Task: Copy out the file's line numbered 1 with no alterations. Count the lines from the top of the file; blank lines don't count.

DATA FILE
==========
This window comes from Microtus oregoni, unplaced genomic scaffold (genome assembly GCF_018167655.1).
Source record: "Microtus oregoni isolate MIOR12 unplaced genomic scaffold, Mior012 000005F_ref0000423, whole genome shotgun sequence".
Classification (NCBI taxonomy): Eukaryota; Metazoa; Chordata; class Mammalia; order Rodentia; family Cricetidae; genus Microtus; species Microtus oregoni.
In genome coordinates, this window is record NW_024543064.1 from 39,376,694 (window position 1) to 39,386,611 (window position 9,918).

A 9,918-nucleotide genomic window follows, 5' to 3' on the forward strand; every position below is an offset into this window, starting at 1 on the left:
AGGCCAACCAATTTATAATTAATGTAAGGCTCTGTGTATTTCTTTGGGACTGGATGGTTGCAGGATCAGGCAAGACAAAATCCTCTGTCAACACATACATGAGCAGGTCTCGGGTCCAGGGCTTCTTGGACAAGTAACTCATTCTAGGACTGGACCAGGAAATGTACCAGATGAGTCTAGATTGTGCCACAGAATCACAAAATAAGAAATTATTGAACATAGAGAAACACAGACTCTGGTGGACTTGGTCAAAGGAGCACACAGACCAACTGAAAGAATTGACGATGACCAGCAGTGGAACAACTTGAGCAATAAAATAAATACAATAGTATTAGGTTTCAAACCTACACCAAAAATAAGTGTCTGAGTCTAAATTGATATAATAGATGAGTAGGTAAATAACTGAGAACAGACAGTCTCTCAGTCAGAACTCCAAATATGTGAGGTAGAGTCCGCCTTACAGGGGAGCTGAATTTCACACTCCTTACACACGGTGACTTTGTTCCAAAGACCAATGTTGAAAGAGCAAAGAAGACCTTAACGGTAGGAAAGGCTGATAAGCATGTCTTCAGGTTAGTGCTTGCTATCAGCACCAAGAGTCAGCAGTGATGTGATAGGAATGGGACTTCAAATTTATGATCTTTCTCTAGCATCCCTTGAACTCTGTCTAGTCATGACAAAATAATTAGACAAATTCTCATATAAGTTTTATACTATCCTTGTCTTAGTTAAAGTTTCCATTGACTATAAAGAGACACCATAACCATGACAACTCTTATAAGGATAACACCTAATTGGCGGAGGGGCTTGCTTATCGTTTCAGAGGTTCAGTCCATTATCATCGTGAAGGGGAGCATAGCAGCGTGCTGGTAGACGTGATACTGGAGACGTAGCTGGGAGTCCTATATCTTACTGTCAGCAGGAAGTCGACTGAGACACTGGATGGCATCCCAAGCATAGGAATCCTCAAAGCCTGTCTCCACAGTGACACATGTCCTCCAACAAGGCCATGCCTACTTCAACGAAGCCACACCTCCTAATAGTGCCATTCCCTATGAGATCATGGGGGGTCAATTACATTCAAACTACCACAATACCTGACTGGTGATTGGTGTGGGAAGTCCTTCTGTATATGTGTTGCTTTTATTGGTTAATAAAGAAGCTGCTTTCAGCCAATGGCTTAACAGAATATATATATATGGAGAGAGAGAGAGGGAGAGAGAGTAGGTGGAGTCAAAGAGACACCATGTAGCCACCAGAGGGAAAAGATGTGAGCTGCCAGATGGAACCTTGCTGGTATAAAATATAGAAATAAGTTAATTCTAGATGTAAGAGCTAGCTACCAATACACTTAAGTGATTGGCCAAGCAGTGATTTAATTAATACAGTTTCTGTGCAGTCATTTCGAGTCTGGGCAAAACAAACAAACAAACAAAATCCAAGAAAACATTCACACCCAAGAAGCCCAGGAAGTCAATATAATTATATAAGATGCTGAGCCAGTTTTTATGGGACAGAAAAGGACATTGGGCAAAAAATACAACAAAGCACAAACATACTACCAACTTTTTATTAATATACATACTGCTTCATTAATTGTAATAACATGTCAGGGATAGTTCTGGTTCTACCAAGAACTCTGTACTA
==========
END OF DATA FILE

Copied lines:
This window comes from Microtus oregoni, unplaced genomic scaffold (genome assembly GCF_018167655.1).